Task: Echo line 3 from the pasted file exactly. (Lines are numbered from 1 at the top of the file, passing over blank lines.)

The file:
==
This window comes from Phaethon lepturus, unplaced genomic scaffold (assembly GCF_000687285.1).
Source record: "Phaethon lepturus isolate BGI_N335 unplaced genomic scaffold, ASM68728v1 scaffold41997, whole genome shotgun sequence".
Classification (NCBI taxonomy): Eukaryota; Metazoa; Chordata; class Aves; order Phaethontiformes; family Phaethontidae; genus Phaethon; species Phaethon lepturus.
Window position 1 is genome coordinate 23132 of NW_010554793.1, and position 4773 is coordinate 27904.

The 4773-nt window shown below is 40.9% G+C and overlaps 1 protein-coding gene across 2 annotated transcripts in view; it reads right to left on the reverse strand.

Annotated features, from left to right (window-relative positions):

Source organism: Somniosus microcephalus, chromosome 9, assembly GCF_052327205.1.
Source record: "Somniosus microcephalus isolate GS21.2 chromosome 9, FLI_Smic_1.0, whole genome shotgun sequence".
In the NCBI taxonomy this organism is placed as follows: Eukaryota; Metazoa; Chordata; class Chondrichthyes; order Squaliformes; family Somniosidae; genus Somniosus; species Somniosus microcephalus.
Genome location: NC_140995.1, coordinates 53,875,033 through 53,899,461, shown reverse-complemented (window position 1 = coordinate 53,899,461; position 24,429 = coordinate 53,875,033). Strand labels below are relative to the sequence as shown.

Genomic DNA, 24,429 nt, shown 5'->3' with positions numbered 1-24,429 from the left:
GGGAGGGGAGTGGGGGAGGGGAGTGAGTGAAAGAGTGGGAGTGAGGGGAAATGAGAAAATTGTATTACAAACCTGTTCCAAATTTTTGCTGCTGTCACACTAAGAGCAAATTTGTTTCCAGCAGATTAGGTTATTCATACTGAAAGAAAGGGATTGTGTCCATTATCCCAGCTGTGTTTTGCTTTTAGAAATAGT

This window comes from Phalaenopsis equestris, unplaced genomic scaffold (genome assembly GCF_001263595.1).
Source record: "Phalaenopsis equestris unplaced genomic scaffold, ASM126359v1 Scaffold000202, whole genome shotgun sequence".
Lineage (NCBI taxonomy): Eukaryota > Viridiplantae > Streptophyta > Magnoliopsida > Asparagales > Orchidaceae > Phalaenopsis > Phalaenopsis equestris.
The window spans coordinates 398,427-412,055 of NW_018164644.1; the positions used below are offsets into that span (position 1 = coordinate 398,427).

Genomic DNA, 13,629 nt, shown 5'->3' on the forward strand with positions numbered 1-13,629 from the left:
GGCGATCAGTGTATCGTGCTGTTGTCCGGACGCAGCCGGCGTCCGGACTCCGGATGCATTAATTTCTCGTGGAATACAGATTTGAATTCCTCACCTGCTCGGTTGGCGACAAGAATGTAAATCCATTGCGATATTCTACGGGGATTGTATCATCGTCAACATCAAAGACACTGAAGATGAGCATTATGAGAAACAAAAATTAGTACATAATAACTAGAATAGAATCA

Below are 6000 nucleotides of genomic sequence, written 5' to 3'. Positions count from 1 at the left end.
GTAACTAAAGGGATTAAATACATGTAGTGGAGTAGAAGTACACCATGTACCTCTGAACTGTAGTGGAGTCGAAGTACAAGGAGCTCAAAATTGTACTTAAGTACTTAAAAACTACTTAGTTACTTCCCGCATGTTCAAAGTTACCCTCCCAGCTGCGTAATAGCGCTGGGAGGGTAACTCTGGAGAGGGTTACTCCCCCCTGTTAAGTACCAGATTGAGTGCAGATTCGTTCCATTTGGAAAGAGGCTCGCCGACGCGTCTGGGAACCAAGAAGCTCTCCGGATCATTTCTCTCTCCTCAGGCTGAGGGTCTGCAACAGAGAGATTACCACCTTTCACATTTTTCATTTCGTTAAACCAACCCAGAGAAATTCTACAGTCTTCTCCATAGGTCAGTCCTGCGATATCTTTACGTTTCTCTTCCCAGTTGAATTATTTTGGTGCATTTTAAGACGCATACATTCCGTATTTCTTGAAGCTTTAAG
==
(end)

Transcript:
Classification (NCBI taxonomy): Eukaryota; Metazoa; Chordata; class Aves; order Phaethontiformes; family Phaethontidae; genus Phaethon; species Phaethon lepturus.